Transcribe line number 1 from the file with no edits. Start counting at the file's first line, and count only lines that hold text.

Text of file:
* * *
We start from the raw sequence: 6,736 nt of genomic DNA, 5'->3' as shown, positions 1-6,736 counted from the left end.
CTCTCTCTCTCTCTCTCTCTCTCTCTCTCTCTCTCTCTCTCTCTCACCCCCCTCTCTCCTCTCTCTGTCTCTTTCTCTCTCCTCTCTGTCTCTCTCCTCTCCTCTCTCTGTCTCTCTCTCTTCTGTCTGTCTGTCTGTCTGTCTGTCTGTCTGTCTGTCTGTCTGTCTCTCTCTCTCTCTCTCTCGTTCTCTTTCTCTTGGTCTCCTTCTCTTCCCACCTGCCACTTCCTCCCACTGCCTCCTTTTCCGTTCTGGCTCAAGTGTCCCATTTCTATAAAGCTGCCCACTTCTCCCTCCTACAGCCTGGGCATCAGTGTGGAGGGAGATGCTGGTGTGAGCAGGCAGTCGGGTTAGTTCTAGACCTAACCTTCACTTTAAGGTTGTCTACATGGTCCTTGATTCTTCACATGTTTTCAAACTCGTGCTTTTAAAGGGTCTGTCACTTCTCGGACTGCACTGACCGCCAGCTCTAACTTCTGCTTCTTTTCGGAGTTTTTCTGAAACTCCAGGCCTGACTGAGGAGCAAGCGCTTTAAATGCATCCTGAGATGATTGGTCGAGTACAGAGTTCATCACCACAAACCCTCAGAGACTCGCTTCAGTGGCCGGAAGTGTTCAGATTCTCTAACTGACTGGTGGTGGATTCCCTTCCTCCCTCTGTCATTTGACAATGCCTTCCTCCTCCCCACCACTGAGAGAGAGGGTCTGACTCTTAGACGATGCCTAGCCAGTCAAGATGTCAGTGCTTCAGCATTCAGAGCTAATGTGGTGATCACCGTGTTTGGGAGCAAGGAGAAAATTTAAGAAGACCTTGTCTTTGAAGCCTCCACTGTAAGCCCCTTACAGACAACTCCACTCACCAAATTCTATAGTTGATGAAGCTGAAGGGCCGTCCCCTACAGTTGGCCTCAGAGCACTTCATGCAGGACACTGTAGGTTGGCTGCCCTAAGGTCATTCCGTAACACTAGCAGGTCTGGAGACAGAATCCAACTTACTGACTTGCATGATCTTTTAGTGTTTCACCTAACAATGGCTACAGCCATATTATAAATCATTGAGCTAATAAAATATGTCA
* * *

We start from the raw sequence: 6,736 nt of genomic DNA, 5'->3' as shown, positions 1-6,736 counted from the left end.